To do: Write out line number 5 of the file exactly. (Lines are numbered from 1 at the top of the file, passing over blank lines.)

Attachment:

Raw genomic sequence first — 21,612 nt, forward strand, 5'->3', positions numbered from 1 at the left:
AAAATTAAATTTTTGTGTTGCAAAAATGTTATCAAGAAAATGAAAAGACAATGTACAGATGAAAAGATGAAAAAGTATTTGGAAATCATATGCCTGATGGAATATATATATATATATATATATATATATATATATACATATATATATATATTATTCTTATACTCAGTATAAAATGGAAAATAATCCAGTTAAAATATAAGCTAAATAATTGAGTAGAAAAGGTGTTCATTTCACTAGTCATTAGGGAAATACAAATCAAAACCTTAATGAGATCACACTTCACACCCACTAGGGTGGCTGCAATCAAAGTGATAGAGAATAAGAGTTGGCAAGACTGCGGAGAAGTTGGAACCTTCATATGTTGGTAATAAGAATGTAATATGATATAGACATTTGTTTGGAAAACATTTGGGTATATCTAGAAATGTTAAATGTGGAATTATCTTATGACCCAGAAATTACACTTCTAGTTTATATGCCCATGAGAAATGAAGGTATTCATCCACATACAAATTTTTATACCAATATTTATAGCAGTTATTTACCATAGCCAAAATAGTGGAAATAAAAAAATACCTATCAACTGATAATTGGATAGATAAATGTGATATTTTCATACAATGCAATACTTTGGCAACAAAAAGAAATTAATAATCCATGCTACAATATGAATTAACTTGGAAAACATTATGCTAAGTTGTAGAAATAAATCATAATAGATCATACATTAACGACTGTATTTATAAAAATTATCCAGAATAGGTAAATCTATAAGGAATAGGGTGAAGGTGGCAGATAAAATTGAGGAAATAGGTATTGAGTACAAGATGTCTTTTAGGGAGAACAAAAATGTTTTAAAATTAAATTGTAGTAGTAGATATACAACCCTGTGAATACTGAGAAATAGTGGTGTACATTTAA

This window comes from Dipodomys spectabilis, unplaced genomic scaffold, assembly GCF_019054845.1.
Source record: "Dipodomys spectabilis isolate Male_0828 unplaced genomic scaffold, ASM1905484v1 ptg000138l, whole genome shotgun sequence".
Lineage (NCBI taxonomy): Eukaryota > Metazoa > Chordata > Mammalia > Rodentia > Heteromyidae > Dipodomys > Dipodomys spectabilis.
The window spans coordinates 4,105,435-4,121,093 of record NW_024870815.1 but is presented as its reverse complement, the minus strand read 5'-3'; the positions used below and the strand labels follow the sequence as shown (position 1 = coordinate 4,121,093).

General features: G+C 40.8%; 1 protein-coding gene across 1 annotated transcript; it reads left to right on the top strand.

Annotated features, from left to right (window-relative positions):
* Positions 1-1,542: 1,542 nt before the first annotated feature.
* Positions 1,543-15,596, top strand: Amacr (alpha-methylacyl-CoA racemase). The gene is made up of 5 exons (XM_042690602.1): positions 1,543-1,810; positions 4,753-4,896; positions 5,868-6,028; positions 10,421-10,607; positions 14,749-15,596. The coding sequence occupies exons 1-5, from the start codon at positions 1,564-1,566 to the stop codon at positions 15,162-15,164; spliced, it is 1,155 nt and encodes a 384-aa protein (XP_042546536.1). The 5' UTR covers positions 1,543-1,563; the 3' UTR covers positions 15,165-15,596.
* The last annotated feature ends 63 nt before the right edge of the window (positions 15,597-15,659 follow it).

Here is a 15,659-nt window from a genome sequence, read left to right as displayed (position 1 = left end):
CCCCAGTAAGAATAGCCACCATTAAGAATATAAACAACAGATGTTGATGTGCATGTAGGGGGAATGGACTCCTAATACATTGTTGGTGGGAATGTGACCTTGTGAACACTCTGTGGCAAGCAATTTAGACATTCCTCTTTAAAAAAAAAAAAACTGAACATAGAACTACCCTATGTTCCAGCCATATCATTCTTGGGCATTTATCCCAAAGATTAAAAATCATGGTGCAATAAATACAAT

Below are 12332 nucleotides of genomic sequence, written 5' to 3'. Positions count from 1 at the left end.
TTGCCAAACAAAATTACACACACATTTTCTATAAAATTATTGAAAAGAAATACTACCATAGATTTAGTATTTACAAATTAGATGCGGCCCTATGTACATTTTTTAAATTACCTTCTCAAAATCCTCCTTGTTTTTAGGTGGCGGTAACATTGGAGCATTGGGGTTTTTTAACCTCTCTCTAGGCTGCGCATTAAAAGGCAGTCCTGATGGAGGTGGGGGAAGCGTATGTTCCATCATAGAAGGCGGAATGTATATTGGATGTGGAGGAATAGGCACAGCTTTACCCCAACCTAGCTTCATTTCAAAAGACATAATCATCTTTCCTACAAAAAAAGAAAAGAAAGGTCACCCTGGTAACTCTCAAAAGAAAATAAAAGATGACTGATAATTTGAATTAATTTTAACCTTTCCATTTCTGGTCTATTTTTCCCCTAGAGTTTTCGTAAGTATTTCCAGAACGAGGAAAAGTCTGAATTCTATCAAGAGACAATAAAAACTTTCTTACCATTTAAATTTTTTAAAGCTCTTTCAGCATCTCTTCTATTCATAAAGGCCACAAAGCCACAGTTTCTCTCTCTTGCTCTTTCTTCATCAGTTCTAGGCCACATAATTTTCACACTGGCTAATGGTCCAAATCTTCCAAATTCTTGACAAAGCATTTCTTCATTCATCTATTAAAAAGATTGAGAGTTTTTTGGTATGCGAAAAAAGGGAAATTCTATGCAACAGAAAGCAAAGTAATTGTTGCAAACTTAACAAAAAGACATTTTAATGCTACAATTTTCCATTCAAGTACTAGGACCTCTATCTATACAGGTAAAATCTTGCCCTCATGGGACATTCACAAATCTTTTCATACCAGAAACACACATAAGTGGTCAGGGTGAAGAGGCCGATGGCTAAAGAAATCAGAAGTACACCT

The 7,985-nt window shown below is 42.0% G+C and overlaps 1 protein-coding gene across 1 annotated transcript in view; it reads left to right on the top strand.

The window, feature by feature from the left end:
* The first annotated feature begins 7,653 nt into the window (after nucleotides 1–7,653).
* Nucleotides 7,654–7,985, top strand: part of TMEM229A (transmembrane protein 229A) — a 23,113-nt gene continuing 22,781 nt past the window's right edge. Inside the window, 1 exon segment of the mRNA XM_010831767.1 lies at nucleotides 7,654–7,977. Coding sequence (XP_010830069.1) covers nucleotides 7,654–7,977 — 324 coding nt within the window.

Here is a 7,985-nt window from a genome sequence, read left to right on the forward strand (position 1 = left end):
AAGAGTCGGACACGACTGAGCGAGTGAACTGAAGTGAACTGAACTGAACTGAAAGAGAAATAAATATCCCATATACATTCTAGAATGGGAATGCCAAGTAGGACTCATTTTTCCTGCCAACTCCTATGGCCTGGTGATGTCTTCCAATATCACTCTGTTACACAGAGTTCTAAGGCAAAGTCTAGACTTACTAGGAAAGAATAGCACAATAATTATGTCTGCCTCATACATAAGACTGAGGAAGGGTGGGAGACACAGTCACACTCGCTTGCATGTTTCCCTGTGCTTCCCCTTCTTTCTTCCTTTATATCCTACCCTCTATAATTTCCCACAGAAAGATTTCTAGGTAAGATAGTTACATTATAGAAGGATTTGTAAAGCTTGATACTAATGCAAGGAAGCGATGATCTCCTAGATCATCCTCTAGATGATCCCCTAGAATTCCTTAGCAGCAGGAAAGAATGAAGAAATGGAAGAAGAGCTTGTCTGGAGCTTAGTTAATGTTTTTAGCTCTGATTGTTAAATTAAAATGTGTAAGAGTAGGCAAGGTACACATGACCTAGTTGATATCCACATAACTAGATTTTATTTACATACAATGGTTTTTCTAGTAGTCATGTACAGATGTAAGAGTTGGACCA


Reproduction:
Lineage (NCBI taxonomy): Eukaryota > Metazoa > Chordata > Mammalia > Rodentia > Heteromyidae > Dipodomys > Dipodomys spectabilis.